Mistake 3: delivering a lecture when a seminar is needed

Team meetings are only as good as the interaction they generate. If a leader has a tendency towards 30-minute monologues, webcams will quickly be turned off. If the purpose of the meeting is to brief colleagues on a new development, posting a video on a secure meeting page site and devoting the time together to discussing and answering related queries is a better use of everyone’s time. If the purpose is to generate new ideas, send a memo to staff outlining the brief in advance and let them know to bring their thoughts to the meeting. Moderate the discussion; don’t dominate it.

Mistake 4: permitting the usual suspects to monopolise the discussion

Regardless of whether they are held virtually or in person, team meetings can quickly be overrun with the views of the “usual suspects” – those with the loudest voices. Offline, the moderator can deploy subtle physical cues (looking at other colleagues, pointing or holding a hand in the air). In a virtual meeting, however, individuals can ramble on indefinitely without real obstruction, and short of turning microphones off (not a good look), it is much harder to move a wayward discussion along effectively. If this race to the bottom is allowed, other colleagues will soon lose respect for the leader and their ability to manage situations effectively.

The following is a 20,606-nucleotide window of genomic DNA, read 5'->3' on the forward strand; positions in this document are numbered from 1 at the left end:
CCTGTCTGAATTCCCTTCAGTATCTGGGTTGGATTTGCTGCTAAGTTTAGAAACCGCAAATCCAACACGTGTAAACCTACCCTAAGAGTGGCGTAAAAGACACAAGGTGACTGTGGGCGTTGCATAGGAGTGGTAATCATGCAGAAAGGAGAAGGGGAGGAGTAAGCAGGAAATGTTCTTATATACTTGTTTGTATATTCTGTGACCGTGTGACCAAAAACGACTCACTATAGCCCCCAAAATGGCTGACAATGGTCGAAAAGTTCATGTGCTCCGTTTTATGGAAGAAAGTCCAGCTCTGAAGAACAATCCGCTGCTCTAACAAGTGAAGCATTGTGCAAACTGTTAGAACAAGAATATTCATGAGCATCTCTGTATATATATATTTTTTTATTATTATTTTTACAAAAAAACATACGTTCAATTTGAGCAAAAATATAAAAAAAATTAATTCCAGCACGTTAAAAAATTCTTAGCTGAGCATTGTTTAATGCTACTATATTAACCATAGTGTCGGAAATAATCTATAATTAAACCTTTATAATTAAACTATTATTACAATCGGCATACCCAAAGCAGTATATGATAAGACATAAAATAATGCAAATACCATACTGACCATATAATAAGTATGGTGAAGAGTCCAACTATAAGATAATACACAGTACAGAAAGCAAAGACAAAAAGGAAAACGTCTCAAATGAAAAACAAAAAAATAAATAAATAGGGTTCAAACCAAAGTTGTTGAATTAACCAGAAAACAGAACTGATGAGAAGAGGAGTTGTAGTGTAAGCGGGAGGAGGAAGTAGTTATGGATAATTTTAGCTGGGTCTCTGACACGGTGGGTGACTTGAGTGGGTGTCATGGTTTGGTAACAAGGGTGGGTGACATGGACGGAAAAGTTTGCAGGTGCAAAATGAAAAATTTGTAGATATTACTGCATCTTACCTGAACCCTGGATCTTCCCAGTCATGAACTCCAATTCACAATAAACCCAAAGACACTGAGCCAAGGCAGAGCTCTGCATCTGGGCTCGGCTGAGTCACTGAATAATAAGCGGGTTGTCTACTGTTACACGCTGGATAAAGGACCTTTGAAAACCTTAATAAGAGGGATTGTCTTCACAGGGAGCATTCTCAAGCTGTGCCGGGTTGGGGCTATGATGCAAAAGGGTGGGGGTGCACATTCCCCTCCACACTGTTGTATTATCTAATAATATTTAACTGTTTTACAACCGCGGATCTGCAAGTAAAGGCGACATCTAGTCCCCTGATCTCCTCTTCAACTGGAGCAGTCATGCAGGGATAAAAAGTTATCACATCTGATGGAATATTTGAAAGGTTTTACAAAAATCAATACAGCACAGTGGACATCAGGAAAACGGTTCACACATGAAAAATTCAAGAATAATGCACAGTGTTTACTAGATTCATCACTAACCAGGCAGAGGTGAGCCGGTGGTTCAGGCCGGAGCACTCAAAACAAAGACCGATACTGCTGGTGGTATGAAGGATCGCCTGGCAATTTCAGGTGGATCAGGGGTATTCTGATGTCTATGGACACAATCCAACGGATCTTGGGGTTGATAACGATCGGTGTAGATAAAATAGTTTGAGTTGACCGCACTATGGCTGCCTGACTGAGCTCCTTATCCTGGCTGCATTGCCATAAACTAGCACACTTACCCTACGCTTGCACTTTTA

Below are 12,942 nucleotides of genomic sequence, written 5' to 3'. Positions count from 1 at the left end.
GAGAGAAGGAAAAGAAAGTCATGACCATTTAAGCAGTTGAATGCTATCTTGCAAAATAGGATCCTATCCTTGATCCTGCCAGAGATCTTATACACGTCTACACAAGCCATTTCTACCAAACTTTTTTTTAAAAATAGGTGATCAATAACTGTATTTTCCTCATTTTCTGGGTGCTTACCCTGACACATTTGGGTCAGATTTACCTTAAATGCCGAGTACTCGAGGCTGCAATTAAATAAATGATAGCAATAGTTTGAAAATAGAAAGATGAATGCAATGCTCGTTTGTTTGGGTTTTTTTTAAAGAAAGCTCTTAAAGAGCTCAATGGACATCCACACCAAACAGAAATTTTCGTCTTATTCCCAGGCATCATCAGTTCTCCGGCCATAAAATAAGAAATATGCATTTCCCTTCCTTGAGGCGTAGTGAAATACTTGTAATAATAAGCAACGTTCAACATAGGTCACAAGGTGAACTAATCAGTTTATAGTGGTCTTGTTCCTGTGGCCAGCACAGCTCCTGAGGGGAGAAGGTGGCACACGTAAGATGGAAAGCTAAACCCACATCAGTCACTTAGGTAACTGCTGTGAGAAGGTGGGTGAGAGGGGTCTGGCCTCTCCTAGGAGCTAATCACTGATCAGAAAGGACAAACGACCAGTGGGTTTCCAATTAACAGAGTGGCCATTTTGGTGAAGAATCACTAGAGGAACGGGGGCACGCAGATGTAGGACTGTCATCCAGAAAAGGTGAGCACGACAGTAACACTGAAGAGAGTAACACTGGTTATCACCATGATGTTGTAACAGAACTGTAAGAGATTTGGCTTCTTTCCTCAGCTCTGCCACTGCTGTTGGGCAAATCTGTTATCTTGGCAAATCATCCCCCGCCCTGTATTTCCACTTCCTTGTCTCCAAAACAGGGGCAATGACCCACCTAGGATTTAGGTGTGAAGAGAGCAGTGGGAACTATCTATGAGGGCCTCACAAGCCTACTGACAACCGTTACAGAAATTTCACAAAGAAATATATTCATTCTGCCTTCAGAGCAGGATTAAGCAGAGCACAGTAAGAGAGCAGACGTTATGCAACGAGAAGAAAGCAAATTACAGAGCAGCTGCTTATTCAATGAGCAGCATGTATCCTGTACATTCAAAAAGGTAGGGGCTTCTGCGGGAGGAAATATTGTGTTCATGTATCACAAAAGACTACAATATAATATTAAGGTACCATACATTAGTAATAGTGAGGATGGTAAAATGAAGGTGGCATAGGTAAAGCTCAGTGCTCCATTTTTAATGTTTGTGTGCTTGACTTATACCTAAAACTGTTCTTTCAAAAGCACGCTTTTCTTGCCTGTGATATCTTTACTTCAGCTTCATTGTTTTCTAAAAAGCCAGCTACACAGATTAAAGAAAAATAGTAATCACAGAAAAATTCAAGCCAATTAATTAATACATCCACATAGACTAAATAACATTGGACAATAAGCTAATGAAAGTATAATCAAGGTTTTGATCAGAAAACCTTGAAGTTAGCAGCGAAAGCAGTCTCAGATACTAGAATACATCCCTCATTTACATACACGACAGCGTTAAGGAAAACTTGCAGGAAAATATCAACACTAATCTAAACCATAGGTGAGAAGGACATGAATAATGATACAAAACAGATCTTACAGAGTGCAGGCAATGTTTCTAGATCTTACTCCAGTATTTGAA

There are efficient ways to bring less-heard voices to the fore and invite fresh perspectives. For instance, clearly and assertively state: “I really want to get the views of other people here”, build a round robin into the agenda or encourage use of the chat function.

Mistake 5: failing to check in

Given mistakes two and three, leaders can be forgiven for being overly bullish with meeting timings, even overseeing them with military precision. However, working in a virtual setting also makes it much harder to gauge how the team are doing. Staff may join meetings with their webcams off, lurking only in the background. Issues may continue to fester without being picked up and addressed.

To remedy this, leaders should be on hand to greet people, while leaving time at the end to strike up one-to-one conversations. Informal but regular meetings with individuals for whom this may be needed most will also help to restore a leader’s peripheral vision.

With virtual team meetings here to stay, academic leaders must find their groove, adapting what they know about running meetings to make them more useful, purposeful and energising. Mitigating these five mistakes is a great starting point.

Rob Angell is associate professor in marketing research and director of internationalisation at the University of Southampton Business School.

Ben Marder is senior lecturer in marketing and director of collaborative PhD programmes at the University of Edinburgh Business School.